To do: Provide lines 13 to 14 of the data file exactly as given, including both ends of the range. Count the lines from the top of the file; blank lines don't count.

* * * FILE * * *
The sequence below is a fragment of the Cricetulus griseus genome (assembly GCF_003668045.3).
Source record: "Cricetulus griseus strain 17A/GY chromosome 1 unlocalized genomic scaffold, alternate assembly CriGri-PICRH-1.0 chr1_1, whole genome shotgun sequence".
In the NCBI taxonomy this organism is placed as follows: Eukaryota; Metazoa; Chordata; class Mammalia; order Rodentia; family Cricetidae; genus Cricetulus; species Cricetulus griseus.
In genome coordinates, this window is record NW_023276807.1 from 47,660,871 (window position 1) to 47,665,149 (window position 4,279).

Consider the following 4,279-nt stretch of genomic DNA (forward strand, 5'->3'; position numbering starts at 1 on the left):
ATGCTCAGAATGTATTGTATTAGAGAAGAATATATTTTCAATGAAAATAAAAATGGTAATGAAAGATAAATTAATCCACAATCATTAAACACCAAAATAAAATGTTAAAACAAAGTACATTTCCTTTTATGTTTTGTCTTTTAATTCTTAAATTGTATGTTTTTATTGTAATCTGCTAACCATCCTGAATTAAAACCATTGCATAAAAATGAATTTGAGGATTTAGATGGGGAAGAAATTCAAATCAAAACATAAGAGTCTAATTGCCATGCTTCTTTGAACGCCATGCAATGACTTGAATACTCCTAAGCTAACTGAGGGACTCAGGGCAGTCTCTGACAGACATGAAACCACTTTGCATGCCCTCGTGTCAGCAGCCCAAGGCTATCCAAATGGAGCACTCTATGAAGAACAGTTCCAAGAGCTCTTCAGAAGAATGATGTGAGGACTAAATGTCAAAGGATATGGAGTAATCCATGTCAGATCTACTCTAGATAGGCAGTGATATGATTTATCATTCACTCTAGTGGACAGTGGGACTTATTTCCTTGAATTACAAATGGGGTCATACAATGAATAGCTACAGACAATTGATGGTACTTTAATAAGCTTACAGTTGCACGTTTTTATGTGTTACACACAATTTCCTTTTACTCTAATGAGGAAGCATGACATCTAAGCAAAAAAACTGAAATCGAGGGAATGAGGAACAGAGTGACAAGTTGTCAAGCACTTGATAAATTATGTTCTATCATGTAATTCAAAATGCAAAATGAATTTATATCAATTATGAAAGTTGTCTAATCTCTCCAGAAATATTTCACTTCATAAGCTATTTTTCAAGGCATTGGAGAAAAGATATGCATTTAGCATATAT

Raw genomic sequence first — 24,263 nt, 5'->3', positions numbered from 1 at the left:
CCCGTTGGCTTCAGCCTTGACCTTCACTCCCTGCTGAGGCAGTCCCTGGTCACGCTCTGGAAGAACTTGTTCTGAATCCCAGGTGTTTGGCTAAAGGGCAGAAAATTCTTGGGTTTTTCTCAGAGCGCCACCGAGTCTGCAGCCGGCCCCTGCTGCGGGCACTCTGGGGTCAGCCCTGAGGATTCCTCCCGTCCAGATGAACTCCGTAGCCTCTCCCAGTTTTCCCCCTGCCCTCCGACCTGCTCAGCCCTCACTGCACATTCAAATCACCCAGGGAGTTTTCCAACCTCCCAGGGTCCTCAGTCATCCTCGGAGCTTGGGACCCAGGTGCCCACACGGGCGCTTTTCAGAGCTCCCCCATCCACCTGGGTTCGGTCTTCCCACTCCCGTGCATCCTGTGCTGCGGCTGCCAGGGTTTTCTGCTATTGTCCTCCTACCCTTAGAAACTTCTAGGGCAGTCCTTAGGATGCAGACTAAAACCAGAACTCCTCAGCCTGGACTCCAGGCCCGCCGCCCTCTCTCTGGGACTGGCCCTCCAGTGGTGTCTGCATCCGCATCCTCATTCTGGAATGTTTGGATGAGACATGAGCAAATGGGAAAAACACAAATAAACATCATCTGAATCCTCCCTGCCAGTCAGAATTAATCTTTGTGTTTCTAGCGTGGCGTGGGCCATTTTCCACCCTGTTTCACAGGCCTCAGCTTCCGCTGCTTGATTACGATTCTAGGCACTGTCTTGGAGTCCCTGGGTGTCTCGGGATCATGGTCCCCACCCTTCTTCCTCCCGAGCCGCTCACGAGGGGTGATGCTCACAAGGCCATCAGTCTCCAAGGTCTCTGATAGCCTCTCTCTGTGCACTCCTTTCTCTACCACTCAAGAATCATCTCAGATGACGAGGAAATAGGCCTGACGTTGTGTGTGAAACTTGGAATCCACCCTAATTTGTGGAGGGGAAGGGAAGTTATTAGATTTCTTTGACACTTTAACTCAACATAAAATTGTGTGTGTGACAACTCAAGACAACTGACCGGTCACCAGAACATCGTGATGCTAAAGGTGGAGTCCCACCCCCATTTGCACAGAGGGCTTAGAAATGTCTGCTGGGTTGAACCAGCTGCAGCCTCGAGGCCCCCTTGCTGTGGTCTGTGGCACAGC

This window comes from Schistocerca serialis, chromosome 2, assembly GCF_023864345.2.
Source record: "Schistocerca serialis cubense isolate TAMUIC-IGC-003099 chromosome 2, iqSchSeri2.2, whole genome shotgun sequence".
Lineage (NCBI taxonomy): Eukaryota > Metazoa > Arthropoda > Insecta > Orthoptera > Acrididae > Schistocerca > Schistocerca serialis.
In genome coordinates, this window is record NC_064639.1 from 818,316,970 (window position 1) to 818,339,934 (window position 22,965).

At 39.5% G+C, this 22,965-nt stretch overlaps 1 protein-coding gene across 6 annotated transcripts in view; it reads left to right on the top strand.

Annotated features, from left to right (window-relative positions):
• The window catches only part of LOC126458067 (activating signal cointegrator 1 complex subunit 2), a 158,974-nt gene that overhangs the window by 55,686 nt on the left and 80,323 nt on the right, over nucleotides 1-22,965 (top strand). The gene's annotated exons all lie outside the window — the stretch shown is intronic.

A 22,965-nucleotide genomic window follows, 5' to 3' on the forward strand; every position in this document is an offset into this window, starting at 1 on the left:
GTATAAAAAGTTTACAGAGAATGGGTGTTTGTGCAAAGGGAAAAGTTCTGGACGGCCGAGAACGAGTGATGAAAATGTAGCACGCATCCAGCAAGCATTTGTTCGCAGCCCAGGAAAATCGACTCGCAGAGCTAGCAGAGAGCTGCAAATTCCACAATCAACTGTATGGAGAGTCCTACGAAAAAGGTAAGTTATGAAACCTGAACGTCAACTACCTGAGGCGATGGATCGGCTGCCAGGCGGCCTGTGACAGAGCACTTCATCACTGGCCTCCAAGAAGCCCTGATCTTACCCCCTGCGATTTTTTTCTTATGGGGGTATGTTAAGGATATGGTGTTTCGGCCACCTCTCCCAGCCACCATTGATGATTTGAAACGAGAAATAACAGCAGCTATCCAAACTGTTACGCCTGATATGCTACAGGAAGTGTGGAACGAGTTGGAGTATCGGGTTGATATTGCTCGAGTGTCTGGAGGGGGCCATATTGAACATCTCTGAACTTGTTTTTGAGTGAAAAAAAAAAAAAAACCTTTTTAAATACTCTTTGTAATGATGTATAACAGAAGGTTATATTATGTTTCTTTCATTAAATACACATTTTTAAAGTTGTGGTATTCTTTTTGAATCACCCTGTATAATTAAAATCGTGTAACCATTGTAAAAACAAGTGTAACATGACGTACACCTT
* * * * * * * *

At 39.5% G+C, this 22,965-nt stretch overlaps 1 protein-coding gene across 6 annotated transcripts in view; it reads left to right on the top strand.

Annotated features, from left to right (window-relative positions):